I passed the eJPT! Here’s my review of this pentesting course and certification test.
When going onto the course page, you’ll see three tiers for the program at various pricing. First, you’ll see the barebones plan, which isn’t purchasable. You can easily get a voucher for this plan for free. I got mine by following the /r/netsecstudents subreddit. It may take some time, but the elearn staff frequently post links to keys on this sub. Alternatively, you could always send them an email and hope for the best. This plan gives you access to the slides and (more importantly) a 100 dollar discount on the full and elite plans.
Next is the “Full” plan, which is the one I selected. This is the plan I’d recommend to anyone. I finished the labs with over 20 hours of my lab time remaining. Unless you literally have never done a CTF or familiarized yourself with Kali, pick the full plan. You could always go print out your shiny eJPT certificate at a local paper store.
Next is the “Elite” plan, which is essentially the full plan with more lab time, more free retakes, and a physical certification. Chances are you won’t need more than one retake, but if you think you’d need the extra lab time or retakes then this would be a perfectly valid option. The price is still good, especially with the barebones discount.
This course has three major components: the slides, videos, and the labs. While the slides are good, they’re nothing you can’t get from a basic book or reading tutorials on the internet. The videos are well done and compliment the labs nicely. I thought the narrator did a good job overall, however, he pronounced some terms oddly. For example, he pronounced the word “meterpreter” (usually pronounced like interpreter) as meter-preter. Minor complaint aside, I thought the videos were a great resource to show the basics.
The labs are the best part of this certification. You vpn into their environment and learn the topics and techniques talked about in the slides and videos completely hands on. Check out the specific lab topics on the course page. By the time you finish the labs, you’ll be ready for the test, and more importantly, be ready to take the eCCPT, OSCP, or dive into some online CTFs.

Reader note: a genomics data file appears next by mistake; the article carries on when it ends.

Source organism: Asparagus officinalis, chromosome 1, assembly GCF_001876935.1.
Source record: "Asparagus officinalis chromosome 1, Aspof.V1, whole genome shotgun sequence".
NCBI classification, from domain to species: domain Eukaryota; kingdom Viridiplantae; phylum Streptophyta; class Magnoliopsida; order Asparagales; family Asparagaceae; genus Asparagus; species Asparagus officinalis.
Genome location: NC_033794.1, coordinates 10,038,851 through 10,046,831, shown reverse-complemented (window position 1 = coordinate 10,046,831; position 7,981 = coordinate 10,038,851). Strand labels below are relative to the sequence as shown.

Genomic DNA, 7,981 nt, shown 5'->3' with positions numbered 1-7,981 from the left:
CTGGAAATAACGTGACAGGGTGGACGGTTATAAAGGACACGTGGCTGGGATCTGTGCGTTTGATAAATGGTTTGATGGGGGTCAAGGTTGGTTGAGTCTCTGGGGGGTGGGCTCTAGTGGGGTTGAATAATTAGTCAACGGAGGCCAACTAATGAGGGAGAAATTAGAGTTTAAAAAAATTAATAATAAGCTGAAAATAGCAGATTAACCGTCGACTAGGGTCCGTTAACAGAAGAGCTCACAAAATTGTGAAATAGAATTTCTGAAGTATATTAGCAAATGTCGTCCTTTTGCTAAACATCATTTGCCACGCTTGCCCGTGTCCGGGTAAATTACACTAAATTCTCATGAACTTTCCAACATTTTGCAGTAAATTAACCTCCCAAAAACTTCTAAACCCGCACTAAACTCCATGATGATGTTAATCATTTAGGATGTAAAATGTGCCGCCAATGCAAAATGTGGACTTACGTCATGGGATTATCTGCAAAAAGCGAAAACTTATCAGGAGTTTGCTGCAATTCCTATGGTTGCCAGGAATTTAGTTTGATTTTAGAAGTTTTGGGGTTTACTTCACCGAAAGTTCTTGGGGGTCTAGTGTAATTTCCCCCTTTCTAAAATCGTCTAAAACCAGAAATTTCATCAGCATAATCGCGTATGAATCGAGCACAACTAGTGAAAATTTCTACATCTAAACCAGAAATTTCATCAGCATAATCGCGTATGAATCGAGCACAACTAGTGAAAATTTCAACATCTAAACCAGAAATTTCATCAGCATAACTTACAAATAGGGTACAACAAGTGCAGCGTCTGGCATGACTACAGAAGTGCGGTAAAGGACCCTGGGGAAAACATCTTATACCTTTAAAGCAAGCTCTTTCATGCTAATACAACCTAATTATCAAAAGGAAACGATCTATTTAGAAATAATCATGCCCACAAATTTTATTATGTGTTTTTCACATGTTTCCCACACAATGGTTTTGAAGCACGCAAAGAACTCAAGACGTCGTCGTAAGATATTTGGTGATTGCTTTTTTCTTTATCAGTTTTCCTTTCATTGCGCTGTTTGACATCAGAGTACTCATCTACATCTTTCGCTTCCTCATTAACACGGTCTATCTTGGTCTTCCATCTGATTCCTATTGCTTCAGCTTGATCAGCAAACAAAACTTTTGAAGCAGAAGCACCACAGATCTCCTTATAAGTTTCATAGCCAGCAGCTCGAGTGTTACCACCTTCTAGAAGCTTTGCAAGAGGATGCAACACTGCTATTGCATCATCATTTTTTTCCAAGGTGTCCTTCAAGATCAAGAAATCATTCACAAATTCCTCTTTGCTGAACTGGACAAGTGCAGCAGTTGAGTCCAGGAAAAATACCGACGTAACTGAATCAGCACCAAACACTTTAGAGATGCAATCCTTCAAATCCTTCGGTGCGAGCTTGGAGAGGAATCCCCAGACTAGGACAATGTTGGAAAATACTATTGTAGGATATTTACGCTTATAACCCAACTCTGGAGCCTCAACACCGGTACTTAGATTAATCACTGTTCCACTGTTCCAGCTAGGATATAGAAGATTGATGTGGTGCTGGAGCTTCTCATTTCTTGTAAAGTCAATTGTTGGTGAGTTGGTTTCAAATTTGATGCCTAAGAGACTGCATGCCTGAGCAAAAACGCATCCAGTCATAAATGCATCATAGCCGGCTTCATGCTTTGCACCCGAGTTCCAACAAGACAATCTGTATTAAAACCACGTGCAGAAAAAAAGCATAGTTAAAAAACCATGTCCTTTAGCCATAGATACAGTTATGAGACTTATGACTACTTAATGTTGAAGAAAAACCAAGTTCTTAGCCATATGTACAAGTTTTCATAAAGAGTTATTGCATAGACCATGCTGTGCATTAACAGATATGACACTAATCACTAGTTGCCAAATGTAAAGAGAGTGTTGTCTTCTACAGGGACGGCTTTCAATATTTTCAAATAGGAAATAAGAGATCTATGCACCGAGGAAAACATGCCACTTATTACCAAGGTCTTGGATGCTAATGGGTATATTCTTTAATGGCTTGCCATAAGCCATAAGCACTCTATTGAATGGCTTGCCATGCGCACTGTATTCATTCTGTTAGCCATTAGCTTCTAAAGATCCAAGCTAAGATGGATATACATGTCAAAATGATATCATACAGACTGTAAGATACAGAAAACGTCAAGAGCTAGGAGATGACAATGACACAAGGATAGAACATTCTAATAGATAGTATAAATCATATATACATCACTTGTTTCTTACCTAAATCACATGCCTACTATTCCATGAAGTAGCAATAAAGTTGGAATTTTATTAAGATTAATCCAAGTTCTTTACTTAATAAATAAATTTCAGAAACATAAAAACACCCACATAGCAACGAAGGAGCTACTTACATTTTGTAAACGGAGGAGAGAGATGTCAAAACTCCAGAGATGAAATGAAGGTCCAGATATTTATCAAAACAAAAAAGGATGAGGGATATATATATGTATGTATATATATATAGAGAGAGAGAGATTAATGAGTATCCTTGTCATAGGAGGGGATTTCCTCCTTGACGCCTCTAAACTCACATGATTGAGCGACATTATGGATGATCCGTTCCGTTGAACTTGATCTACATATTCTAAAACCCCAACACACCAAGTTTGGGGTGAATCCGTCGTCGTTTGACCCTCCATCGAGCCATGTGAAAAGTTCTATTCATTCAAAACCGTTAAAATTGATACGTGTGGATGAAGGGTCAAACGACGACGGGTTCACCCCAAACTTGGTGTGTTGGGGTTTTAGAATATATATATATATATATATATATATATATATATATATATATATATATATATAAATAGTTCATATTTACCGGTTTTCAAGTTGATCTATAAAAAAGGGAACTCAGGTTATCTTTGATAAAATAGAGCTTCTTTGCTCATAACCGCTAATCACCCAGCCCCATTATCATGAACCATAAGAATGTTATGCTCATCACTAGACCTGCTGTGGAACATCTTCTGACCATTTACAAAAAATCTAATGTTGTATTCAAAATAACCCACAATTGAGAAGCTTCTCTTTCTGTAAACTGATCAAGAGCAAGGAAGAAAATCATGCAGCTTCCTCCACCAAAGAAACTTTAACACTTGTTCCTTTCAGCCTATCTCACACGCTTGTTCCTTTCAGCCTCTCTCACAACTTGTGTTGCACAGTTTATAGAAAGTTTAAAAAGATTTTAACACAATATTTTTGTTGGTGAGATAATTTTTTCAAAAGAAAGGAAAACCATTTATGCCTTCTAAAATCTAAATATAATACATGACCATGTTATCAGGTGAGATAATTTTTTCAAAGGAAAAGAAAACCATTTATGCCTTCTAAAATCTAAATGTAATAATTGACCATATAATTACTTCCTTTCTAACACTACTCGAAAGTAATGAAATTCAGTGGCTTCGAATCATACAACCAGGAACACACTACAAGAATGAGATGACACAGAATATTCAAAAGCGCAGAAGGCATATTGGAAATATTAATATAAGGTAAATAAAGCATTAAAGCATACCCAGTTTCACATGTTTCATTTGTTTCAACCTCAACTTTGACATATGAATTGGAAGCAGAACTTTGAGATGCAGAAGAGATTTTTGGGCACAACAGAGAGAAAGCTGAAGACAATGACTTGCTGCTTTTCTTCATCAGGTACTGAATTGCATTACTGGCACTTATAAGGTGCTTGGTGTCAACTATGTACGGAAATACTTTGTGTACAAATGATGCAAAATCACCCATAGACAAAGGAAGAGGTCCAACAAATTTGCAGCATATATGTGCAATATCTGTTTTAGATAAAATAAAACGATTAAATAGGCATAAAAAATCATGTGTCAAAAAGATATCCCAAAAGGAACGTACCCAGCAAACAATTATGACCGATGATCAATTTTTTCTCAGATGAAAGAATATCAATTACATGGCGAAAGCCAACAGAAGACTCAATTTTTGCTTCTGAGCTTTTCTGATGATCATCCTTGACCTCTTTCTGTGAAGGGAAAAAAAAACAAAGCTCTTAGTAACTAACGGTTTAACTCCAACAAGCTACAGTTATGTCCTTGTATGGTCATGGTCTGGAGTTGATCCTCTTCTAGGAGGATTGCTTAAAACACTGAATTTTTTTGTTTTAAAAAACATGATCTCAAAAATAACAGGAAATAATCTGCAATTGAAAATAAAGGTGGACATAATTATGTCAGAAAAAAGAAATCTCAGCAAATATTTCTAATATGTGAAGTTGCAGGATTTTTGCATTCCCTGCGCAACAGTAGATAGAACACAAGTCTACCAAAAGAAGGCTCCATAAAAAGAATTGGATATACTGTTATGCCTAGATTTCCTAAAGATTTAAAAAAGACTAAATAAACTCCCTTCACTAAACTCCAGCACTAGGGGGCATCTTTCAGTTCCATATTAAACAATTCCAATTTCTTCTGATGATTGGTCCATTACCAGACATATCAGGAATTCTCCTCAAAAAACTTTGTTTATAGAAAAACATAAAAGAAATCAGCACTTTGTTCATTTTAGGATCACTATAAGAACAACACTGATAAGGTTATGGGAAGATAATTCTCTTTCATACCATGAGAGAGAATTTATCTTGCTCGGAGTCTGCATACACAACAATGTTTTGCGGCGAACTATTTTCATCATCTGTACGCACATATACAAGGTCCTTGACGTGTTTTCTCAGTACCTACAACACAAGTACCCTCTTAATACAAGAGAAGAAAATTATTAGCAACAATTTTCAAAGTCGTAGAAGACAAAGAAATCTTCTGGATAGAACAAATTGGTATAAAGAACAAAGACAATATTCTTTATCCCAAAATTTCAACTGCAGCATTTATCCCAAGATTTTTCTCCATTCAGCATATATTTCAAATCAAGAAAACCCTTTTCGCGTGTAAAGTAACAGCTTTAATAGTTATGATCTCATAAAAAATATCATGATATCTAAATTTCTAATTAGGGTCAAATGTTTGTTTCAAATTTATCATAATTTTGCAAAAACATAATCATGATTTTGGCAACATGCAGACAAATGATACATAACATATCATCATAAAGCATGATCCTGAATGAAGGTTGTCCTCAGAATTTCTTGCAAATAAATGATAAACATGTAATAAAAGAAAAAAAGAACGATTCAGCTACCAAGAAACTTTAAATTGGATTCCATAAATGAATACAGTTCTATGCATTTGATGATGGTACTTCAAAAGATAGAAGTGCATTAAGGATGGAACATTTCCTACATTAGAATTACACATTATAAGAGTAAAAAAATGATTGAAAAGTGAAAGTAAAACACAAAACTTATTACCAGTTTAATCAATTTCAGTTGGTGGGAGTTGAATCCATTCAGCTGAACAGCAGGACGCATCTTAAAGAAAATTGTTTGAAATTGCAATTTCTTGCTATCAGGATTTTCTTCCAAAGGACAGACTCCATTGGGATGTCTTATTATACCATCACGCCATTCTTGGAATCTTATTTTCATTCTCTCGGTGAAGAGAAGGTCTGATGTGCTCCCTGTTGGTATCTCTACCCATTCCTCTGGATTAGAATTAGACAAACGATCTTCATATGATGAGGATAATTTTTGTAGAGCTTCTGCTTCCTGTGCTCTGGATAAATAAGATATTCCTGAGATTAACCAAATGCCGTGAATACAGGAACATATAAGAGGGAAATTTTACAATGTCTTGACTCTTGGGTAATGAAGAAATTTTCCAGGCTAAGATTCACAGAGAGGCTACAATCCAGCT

The test itself functions just like a lab with an added questionnaire component. Essentially you VPN into the environment, pull up the 20 questions on which you are graded, and go at it. You get three days access to the environment, which will be more than enough if you prepared. From start to finish, it took me around 4 1/2 hours including breaks and some food. A passing grade is 75%, so you have a good margin for error if you get stuck on a couple questions. If something goes wrong and you get a failing grade, you get a free retake with the full plan and several retakes with the elite.
Without revealing too much, the test is not a “get root and you win” capture the flag. The questions do a great job of making sure you have understanding of course objectives and test your critical thinking. While this is still a rudimentary penetration testing cert, I personally hold it higher than passing the Sec+ or CEH (even if HR departments do not).
When you submit the question answers, you’ll get an instant confirmation of your grade. I got a downloadable certification immediately upon passing (and a warm fuzzy feeling). Unfortunately, you aren’t able to see what you got wrong. Ideally, I would have liked to see at least the category of the question that I missed. Good news is, even after the test, you’ll still have access to your allotted lab time for review.